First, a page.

If Trump Defies the Courts, We're in a Nightmare. We Need to Arm Them to Fight Back | Opinion

President Donald Trump's repeated defiance of the law amid the impeachment investigation has revealed gaping holes in our governmental system that urgently need to be filled. In a previous column, I explained that we must create a mechanism to expedite the judicial review of congressional subpoenas, given how brazenly Trump ignores them. However, let us suppose that a federal appeals court or the U.S. Supreme Court has ruled that a subpoena is enforceable and the president must obey. Let's further assume that the president is Trump, and he decides the court is wrong—maybe because he says a subpoena issued by a Democratic House is illegitimate—and defies the order. Now what?

While any American citizen would like to believe that we are a nation of laws and no president is above them, given the White House counsel's letter to four House leaders in early October declaring that no one in the Trump administration would participate in the impeachment effort, it is clear that this White House takes the position that this president is above the law in this case. In fact, the president's lawyers have argued in court filings that a president cannot be even investigated for criminal wrongdoing.

In the Watergate era, the Supreme Court ruled that President Richard Nixon must turn over tapes to a federal court. Nixon complied, despite knowing in all likelihood it would lead to his removal from office. If there were subpoenaed materials that a federal appeals court or the Supreme Court ordered Trump to provide that he knew would lead to his undoing—let's imagine, say, transcripts of conversations with Russian President Vladimir Putin stored inappropriately in a secret server—it is not at all clear that he would comply.

What happens if we, as a nation, were to devolve into such a constitutional confrontation over the next year? Would Senate Republicans support the president's defiance, thereby making impeachment impossible, and argue that it is somehow in the long-term interest of the executive branch to resist a judicial order?

The United States has never faced the issue of what to do if a subpoena from the legislative branch is then upheld by the judicial branch against the executive branch, and the executive branch refuses to accept that result. What can the other two branches do to enforce the law?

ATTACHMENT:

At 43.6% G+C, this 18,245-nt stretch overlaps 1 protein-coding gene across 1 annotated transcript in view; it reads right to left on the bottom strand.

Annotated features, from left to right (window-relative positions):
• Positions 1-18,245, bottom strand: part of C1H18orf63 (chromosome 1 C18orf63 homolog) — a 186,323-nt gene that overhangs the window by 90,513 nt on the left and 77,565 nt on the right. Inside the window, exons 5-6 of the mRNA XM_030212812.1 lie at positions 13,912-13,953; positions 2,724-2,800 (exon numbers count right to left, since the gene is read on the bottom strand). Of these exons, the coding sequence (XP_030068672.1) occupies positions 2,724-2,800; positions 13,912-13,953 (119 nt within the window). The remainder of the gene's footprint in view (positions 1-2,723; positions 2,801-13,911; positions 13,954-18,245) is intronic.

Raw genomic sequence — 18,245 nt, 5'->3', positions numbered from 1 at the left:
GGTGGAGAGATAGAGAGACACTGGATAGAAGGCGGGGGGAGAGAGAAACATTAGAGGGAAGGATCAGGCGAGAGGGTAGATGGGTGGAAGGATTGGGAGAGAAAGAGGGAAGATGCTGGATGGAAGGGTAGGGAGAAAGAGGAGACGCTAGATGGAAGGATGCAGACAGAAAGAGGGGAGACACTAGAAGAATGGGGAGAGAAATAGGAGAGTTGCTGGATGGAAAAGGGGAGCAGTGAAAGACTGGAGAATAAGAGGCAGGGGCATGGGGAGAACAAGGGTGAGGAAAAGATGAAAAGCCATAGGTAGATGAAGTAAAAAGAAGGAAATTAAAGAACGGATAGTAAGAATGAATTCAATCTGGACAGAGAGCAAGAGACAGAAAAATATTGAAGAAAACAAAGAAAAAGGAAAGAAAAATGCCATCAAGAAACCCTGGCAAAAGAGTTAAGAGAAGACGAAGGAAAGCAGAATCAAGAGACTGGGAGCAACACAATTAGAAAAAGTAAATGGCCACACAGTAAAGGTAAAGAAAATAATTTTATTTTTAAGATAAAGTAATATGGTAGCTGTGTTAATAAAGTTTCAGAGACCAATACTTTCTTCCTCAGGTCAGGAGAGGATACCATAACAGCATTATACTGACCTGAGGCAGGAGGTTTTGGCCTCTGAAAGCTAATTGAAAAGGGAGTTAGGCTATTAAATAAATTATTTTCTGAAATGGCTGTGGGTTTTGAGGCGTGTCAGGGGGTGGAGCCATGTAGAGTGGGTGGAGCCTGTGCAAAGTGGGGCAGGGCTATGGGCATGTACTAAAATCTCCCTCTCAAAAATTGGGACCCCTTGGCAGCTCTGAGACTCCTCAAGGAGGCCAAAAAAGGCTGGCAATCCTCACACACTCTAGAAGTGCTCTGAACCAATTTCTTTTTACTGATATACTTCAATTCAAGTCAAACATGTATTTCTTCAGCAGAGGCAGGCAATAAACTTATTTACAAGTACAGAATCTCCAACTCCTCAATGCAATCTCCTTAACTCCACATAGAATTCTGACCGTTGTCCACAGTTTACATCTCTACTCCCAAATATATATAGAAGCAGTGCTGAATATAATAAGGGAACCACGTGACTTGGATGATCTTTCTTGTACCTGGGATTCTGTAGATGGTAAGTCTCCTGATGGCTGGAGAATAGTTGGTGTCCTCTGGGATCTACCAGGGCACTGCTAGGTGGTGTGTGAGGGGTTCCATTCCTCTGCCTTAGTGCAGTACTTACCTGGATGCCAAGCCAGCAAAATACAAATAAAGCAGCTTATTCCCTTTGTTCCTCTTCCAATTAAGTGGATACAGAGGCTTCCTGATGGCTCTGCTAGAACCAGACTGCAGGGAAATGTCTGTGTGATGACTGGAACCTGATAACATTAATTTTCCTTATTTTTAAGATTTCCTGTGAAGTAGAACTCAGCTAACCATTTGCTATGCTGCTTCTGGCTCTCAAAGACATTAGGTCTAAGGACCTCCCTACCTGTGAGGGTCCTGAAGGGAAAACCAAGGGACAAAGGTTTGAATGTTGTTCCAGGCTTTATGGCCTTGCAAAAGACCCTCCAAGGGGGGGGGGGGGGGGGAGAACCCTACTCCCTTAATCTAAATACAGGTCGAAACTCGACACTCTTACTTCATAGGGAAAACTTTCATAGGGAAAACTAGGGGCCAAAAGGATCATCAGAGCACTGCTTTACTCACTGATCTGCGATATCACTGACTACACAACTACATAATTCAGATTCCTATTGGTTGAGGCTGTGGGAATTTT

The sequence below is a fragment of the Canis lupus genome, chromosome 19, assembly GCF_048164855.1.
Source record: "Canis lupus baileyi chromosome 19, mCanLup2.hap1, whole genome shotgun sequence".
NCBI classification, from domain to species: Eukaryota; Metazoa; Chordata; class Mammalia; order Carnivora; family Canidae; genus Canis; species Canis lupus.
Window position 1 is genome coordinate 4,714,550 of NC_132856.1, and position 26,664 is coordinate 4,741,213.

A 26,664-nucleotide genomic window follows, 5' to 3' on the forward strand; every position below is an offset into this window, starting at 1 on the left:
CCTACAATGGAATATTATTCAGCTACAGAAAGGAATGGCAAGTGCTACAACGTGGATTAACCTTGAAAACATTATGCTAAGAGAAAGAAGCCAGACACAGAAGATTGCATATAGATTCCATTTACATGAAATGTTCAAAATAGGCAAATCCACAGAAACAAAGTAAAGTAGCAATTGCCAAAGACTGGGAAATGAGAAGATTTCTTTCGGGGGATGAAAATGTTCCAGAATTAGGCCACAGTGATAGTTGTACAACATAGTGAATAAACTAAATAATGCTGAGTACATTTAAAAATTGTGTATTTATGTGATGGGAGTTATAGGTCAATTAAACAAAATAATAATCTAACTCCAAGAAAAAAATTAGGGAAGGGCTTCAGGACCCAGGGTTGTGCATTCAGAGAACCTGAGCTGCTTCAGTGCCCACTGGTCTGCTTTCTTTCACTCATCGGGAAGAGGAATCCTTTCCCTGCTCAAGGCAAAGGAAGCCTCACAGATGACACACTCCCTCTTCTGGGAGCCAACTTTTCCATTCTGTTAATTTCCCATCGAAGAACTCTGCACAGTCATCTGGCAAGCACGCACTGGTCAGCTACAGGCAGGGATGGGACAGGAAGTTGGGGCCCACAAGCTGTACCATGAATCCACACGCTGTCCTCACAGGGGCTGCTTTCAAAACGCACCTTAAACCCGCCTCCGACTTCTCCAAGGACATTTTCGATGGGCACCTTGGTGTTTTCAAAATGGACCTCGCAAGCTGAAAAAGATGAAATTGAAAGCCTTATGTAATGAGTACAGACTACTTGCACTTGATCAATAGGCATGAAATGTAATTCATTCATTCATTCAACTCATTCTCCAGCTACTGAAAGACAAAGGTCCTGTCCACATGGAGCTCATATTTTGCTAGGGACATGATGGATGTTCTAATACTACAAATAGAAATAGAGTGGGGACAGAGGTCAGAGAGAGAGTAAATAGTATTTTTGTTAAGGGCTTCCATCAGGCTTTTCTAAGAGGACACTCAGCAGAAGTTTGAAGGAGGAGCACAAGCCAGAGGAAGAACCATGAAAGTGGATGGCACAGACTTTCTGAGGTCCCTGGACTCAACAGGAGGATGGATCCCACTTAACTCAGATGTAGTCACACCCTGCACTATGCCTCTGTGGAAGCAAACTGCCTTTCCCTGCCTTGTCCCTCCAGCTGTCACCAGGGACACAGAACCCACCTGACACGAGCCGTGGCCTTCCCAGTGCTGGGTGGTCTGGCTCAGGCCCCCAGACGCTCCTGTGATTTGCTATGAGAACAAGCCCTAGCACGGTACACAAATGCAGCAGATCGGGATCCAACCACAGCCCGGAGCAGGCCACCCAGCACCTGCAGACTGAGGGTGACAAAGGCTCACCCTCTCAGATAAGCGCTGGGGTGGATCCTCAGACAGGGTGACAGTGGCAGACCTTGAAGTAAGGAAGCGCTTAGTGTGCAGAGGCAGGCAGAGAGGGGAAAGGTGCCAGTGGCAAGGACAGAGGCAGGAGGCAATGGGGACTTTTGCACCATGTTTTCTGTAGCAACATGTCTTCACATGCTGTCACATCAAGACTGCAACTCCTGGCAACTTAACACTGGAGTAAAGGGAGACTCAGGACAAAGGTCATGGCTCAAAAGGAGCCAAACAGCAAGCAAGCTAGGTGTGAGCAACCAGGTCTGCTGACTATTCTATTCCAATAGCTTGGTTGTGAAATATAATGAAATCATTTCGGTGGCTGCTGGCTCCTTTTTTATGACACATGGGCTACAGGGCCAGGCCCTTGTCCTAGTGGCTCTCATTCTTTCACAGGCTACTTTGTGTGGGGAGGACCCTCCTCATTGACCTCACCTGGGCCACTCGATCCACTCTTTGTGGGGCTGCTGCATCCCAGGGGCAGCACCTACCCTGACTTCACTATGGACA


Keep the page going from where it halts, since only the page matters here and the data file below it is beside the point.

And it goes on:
This is put at issue because of not only the extremist views expressed in the White House counsel's letter, but also the Justice Department Office of Legal Counsel's opinion, fully relied on by special counsel Robert Mueller, that a sitting president cannot be indicted and is therefore not criminally accountable while in office. If the president is found to be in contempt of court by refusing to comply with a subpoena, but he cannot be prosecuted, what consequence does a contempt of court ruling then carry? What remedy is left for Congress and the courts?

One might contemplate the U.S. Marshals Service, which enforces federal court rulings, being sent with an order to search out and retrieve from the White House any documents required by the court, but then one must also consider that the president's control over the Secret Service and other executive branch protection services could result in the U.S. Marshals being restrained from doing their job. Moreover, unlike the Capitol Police (which is part of the legislative branch), the U.S. Marshals Service is an executive branch entity that is part of the Department of Justice. Its role is to serve as the enforcement arm of the federal courts, but if the president ordered the service to stand down, the courts would be powerless to enforce their order. Again, then what?

The term "constitutional crisis" has been thrown around a lot, but this would clearly be one. Yet, given the combination of the White House counsel's letter and the Department of Justice's opinion, we cannot ignore the possibility that we may have to confront this very dark scenario.

While the current impeachment process seems to be going forward at a pace that does not allow for waiting for court decisions on the various congressional subpoenas, it is certainly conceivable that court decisions on these issues are handed down by next fall. In the middle of the presidential campaign, Trump could decide it is better to take the political hit from defying a court order rather than release material that might be far more politically damaging.